Freight and passenger traffic on most railroads started to decline after the close of World War II, and the PRR/Little Miami was no exception. With virtually no industrial development between Mariemont and Xenia, save for the Peters Cartridge Factory in Kings Mills that was mostly mothballed after World War II anyway, and with competitor railroads serving all the same destinations, the Little Miami finally faltered. Passenger service to Springfield was suspended on July 21, 1953, and the whole line between Xenia and Yellow Springs was abandoned in 1967, eliminating difficult street running on Detroit Street in Xenia. A year later, the Pennsylvania and New York Central railroads merged to form Penn Central, in an attempt to stave off the collapse of both roads. Unfortunately, the move didn't work and Penn Central went bankrupt in 1970, unable to reconcile the changing traffic patterns with trade unions, disparate corporate cultures, and government regulatory restriction, all of which were set up to operate in a much different transportation climate before government-subsidized highways and trucking became the norm. Dissolving any remaining intercity passenger operations at this time, prompting the government's creation of Amtrak, Penn Central continued to operate freight services under bankruptcy protection. The railroad limped along while various private-sector reorganization attempts failed, and the US Government nationalized the failed company, among several others, under the new Consolidated Rail Corporation name on April 1, 1976 (Conrail Day). The Little Miami could not be saved by the new Conrail company though, as through service between Cincinnati and Xenia was suspended in 1974. In 1976, the tracks from Redbank east to Clare were sold to Norfolk & Western, and the leg of the junction between Redbank and Rendcomb was abandoned. The remainder of the main line east of Mariemont to Spring Valley was abandoned in 1976, as was the track between Yellow Springs and Beatty (just south of Springfield). At this point, all that remained east of Mariemont was a few miles of track south of Springfield to Beatty, and another stretch from Xenia to Spring Valley. Those were finally closed by 1984, and any remaining track was removed for construction of the Little Miami Scenic Trail on the abandoned roadbed.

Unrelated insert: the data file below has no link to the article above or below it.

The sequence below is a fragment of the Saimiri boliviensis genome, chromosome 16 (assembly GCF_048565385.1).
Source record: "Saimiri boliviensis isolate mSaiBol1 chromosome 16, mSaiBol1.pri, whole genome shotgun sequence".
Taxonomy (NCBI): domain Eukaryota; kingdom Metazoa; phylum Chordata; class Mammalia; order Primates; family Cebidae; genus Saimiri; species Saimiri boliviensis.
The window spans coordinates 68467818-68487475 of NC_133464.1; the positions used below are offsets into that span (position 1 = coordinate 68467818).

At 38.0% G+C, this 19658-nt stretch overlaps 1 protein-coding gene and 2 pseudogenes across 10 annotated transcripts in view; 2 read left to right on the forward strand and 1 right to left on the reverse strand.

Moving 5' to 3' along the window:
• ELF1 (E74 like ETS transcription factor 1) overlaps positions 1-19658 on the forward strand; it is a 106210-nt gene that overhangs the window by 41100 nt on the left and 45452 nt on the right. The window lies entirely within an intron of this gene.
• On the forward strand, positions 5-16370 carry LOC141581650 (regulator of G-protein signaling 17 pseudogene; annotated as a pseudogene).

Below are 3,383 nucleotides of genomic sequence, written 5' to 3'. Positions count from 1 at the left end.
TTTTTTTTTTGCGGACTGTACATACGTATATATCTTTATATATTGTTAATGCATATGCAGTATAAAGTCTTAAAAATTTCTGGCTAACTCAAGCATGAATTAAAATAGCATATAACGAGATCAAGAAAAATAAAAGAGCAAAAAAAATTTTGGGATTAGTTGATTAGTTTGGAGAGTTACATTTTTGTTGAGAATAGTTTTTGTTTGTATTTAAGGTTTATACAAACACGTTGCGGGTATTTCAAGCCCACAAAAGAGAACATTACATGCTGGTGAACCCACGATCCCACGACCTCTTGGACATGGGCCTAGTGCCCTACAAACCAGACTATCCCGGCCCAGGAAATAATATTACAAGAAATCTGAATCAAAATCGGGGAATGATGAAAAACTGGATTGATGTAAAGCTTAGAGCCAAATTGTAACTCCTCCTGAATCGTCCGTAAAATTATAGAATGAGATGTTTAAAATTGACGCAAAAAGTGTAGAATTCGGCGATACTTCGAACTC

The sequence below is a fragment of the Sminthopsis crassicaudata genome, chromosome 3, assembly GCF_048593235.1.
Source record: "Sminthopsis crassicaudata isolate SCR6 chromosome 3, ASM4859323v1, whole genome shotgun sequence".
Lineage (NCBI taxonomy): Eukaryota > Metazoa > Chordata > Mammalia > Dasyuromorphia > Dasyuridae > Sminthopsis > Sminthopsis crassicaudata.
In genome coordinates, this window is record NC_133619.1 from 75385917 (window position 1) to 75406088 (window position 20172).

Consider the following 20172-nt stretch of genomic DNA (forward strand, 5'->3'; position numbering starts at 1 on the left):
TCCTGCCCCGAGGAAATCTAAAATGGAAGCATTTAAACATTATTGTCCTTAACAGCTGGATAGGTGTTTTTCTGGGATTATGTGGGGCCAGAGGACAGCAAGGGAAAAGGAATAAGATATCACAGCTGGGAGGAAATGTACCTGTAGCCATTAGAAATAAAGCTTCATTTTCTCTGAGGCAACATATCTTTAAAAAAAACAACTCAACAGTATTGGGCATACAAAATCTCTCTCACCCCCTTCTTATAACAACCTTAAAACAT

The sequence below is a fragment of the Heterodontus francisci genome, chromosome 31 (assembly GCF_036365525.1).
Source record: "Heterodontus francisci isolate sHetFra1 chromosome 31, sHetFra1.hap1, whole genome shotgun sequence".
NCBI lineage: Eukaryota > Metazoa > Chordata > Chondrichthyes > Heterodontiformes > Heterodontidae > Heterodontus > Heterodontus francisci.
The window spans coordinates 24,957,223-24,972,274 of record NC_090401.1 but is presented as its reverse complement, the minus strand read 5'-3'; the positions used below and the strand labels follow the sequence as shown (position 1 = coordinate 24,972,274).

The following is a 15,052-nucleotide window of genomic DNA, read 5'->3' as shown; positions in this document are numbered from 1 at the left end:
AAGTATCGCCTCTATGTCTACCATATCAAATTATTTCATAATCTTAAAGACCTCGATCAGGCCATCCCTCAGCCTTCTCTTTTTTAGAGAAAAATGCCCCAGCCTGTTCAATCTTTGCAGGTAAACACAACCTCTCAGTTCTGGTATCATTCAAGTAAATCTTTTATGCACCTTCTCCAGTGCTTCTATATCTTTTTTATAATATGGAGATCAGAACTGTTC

While most of the Little Miami was lost by the arrival of Conrail Day, the mainline track south of Rendcomb Junction and the former Richmond Division north of there remained to provide a route from Mill (Evendale) to downtown. Trains took this route from the north to cross the L&N Bridge (Oasis) until it was closed to rail traffic in 1984. Trains could still traverse the downtown riverfront via the Waterfront Belt Line until it too was closed in 1986. In 1995, Indiana & Ohio acquired this stretch of track from Conrail to form the Cincinnati Terminal Railway (CTERM), whose current end of the line is at the Montgomery Inn Boathouse. Traffic is very light south of Valley Junction, with the occasional tanker brought to the Kinder Morgan terminal facility and gondolas for pig iron transloading at the Cincinnati Barge & Rail Terminal near Kemper Lane. The Barnum & Bailey Circus train still comes to Cincinnati this way, unloading at the Montgomery Inn Boathouse parking lot and International Friendship Park. North of Valley Junction, there is a bit more traffic as it's the primary access to Norfolk Southern's (formerly Norfolk & Western's) line to Portsmouth and to the intermodal Clare Yard.
The Little Miami's main classification yard was at Undercliff in Linwood. The Parsons, Washington, and Fulton yards near downtown were primarily for servicing local customers and the main passenger depot. The Pendleton yard was too small to be of much use for major movements and it was mostly relegated to locomotive service. Despite the historical value and impact the Little Miami had on shaping the railroad history of Cincinnati, very little infrastructure remains today, even along the route that has not been abandoned. Undercliff remains with a few extra sidings, although it is little used since I&O's primary yard is McCullough in Norwood, and half the land was sold off for low density office and industrial uses. Other than the tracks there's no notable buildings or other structures to see. The original Pendleton yards are completely gone, with no buildings or other structures remaining, save for some very old retaining walls along Eastern Avenue/Riverside Drive and a few concrete foundations. There's no trace of the terminal buildings in Sawyer Point either, and the only real reference to the railroad history of the site are some masonry piers for the approach to the L&N Bridge. A few extra tracks do remain along the Boathouse parking lot and Friendship Park for turning around locomotives and servicing the Cincinnati Barge & Rail Terminal operation. Nevertheless, the continued viability of the line south of Valley is uncertain at best, as redevelopment of East End neighborhoods is pitting new residents against existing railroad operations, let alone any expansion. Plans for commuter rail service to the east do reuse the old right-of-way, but it's anyone's guess if these plans will ever come to fruition. At the very least, if the tracks do end up being removed, it's a safe bet that most of the roadbed will become more bike trail.
Photographs from downtown Cincinnati through Xenia
Return to Index